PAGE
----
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Is there any relationship between intelligence and big five personality traits?

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We just published a meta-analysis on the correlations between personality and intelligence in Psychological Bulletin (Anglim et al, 2022, PDF):

Anglim, J., Dunlop, P. D., Wee, S., Horwood, S., Wood, J. K., & Marty, A. (2022). Personality and intelligence: A meta-analysis. Psychological Bulletin, 148(5-6), 301. PDF

Big Five Correlations: The following table shows the meta-analytic correlations for the Big Five and intelligence. Specifically, of the Big Five, openness is the main correlate, but there are also notable negative correlations between neuroticism and intelligence. The other factors of the big five were effectively uncorrelated with intelligence. Note that while observed correlations are small to moderate, there are many processes that are likely to attenuate empirical correlations (e.g., the gap between self-report personality and objective measures of personality; the way that typical measures of intelligence fall short of gold standard measures of intelligence such as the WAIS; range restriction in some samples).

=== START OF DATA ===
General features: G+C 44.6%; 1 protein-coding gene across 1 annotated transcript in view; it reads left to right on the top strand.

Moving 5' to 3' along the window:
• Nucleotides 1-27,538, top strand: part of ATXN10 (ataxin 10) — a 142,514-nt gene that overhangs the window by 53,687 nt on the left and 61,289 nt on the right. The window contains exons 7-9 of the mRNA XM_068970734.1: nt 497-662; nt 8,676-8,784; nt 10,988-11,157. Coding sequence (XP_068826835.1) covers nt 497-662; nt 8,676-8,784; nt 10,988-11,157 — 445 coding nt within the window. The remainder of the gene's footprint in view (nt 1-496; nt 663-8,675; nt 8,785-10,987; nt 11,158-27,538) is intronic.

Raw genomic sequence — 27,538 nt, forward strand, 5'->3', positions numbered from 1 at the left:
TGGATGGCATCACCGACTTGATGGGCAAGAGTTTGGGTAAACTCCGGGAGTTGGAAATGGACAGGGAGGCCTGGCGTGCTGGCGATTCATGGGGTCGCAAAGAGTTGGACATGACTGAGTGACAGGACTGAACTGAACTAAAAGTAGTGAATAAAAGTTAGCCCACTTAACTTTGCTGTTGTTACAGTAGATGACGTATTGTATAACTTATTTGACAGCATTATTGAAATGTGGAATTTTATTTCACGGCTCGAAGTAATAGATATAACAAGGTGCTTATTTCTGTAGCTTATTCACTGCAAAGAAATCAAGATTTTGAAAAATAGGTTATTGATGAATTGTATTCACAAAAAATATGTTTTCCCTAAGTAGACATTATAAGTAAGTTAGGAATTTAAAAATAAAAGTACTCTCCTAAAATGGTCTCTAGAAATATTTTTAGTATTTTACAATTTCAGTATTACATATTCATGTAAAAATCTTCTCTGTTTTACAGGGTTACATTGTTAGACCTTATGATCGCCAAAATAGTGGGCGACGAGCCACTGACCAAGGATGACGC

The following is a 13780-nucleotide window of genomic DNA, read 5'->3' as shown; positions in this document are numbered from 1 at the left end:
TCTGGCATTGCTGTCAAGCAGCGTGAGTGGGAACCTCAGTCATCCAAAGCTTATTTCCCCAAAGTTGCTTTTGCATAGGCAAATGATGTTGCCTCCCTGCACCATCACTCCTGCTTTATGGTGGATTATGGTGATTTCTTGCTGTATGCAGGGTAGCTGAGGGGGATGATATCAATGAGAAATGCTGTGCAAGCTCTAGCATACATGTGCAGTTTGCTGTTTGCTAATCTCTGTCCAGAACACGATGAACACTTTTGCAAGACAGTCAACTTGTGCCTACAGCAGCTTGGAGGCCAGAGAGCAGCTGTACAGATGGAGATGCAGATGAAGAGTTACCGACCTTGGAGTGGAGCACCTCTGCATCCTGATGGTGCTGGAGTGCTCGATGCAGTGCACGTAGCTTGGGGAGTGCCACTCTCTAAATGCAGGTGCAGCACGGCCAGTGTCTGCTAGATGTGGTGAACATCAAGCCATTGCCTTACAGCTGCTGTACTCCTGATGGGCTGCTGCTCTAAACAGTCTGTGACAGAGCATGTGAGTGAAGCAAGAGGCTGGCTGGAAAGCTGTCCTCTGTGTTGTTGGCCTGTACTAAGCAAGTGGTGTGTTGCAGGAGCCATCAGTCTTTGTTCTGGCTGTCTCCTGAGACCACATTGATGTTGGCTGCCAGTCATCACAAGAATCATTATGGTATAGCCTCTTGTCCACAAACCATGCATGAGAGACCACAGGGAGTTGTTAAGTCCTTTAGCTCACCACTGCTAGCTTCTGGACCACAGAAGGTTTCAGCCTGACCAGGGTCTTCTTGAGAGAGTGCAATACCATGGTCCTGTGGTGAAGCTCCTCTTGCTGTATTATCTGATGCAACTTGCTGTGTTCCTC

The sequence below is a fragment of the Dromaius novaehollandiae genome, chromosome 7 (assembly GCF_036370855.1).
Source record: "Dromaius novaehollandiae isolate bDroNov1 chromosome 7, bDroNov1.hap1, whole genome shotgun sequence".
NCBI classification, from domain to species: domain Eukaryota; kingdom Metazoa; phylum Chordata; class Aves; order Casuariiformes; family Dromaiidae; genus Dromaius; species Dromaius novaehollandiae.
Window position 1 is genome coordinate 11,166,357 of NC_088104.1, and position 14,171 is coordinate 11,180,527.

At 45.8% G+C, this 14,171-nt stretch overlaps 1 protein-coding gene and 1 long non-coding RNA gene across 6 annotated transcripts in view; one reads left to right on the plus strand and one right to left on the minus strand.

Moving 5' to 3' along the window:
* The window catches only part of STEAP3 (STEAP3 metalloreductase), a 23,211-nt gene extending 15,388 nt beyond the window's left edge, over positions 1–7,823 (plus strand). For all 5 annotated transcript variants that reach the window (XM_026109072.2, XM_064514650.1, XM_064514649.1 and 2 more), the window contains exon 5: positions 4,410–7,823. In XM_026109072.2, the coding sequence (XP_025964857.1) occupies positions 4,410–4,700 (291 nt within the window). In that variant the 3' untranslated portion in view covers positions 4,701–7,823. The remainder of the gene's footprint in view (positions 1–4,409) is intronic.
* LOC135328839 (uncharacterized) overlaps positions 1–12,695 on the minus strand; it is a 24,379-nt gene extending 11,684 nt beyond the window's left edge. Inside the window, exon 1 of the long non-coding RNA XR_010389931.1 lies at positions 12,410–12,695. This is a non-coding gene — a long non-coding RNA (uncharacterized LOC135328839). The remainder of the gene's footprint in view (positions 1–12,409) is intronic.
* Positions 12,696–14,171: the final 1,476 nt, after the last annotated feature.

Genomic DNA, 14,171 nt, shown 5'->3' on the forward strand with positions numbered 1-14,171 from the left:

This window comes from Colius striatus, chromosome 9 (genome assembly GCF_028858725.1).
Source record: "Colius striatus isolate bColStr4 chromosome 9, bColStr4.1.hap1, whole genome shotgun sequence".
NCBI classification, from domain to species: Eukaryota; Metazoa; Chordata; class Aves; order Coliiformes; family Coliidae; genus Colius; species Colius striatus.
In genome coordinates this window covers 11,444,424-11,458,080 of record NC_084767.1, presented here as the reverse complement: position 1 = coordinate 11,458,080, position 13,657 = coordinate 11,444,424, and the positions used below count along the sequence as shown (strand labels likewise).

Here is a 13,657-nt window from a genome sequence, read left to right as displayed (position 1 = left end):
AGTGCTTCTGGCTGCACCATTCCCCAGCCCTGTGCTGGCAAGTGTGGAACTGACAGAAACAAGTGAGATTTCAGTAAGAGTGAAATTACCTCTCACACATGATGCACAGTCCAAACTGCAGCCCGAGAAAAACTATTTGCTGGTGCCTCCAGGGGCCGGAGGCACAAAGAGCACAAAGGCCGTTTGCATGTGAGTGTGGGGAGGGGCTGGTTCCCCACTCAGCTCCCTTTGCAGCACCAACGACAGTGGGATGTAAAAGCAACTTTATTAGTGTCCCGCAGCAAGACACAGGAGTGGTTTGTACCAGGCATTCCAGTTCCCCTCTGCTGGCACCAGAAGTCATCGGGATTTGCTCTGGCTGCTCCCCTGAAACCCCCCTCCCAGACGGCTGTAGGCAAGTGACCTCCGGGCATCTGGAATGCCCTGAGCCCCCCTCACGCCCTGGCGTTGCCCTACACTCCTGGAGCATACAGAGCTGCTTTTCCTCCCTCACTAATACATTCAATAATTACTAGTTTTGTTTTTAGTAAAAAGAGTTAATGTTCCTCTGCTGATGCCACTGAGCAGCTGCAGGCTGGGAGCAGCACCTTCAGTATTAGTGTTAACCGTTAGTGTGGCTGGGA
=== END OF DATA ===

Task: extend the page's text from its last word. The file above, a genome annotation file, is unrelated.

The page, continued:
Big Five and intelligence meta-analysis

Facet correlations: Importantly, the meta-analysis showed that the relationship between personality and intelligence can be better understood at the facet-level (i.e., the narrower traits below the level of the Big Five). In particular, several of the Big Five that have no correlation at the domain level, have facets with opposing processes (e.g., assertiveness versus gregariousness; order versus competence; see also variations in openness facet correlates). The paper includes facet-level correlations for HEXACO, BFI-2, BFAS, and NEO PI measures of personality. Below you can see the NEO PI facet-level correlations (as this measure was the traditionally the most widely used, and thus provides the most robust estimates).

personality facets and iq correlations meta-analysis

Fluid versus Crystallized intelligence: Importantly, correlations vary across fluid and crystallized intelligence (e.g., openness and especially facets related to aesthetics, feelings, and values are more related to crystallized intelligence).

fluid versus crystallized intelligence personality correlations meta-analysis

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Intelligence as measured by g is most associated with Openness, at modest levels, about r = .10-.15, meaning that only 1% of the variance of each is explained by the other.

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I suppose this needs a more in-depth answer, but a quick search found one twin study (Bartels et al. 2012), which not only correlated IQ with Big5, but also tried to determine how much of that has a shared genetic basis: